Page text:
Much to my dismay, a lot of people are put off by poetry. My life would be infinitely poorer without Walt Whitman, William Carlos Williams, Frank O’Hara, and many others. But like contemporary classical music, much poetry of the past century or so has gained a reputation for obscurity. Fortunately, that has started to change in recent decades, with everyday speech and digestible ideas gaining ground. Nikki Giovanni has been at the forefront of that change.
Unusually, Giovanni is a poet beloved by many, even those who might ordinarily shy away from verse. For more than fifty years, she has created work of plainspoken beauty and simmering outrage. One of her best-known poems, “Nikki-Rosa,” proceeds with such walk-right-in openness that you stop and listen, disarmed:
childhood remembrances are always a drag
if you’re Black
you always remember things like living in Woodlawn
with no inside toilet
and if you become famous or something
they never talk about how happy you were to have
all to yourself and
how good the water felt when you got your bath
from one of those
big tubs that folk in chicago barbecue in…
“If you become famous or something”—is that really an option for many poets? Yet Giovanni must have sensed, early in her life, that people were going to pay attention to her. In the last stanza of the poem, though, the tone shifts, along with her intimate remembrances is a directly experienced anger, one that demands a change in consciousness:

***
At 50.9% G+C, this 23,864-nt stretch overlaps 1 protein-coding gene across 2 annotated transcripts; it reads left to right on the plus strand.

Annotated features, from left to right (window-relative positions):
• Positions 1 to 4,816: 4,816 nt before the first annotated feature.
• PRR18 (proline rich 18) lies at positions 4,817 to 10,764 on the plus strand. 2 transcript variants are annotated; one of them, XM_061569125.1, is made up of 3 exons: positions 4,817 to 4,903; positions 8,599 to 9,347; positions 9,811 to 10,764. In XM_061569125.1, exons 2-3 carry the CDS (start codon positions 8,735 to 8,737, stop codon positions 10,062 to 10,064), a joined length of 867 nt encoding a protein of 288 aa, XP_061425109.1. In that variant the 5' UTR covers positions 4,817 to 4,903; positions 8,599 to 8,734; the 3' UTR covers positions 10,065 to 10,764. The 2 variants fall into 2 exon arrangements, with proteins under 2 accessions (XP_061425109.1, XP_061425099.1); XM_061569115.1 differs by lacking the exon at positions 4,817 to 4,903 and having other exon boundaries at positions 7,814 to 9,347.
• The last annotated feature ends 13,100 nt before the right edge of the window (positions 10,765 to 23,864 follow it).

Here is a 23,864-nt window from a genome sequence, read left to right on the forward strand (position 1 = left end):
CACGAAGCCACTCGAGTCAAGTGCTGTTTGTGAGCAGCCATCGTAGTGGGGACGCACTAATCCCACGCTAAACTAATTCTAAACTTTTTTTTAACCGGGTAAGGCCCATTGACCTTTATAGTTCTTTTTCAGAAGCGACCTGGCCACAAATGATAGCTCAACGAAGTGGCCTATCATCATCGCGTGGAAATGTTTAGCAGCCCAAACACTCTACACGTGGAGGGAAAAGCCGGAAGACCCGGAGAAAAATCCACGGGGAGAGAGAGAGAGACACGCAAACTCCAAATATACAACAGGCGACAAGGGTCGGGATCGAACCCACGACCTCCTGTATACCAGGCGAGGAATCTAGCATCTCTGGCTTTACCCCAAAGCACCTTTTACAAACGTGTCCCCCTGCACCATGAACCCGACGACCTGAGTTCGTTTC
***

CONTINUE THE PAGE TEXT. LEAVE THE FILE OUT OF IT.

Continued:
and I really hope no white person ever has cause
to write about me
because they never understand
Black love is Black wealth and they’ll
probably talk about my hard childhood
and never understand that
all the while I was quite happy
The speech is direct, but ambiguous emotions abound. The would-be happy ending/reminiscence is as annoyed as it is joyous. The rage flashes in disgust with the way Black experience is presumably rendered through white perception. But as James Baldwin stated, with his own weary disdain, “The world is not white and never was.” Giovanni brings you directly to her experience, her subjectivity, and her authority compels you to listen.
The seventy-eight-year-old poet recently moved in a new/old direction, collaborating with tenor saxophonist Javon Jackson on an album of spirituals. The Gospel According to Nikki Giovanni (Solid Jackson) presents nine traditional compositions ranging from “Leaning on the Everlasting Arms” to “I Opened My Mouth to the Lord.” The mostly straightforward takes have a welcome grace and gravity to them. I wasn’t surprised to learn that Giovanni and Jackson had discussed their mutual admiration for the superb Steal Away album of spirituals and other traditional songs by Hank Jones and Charlie Haden. Musically, there is a respectful air, a simplicity that nonetheless freely admits variation: the Caribbean bounce to “Swing Low, Sweet Chariot,” the Coltrane Equinox vibe to “Sometimes I Feel Like a Motherless Child.”
The third cut is “Night Song,” once recorded by Nina Simone, and sung here in affecting fashion by her friend Giovanni. Its spare, unsentimental, but deeply felt lyric is close kin to Giovanni’s own poetry:
Not a bit of breeze.
Neon signs are shining
Through the tired trees.
Walking to and fro
Everyone has someone
And a place to go….
Where do you go
When you feel that your brain is on fire?
Where do you go
When you don’t even know
What you desire?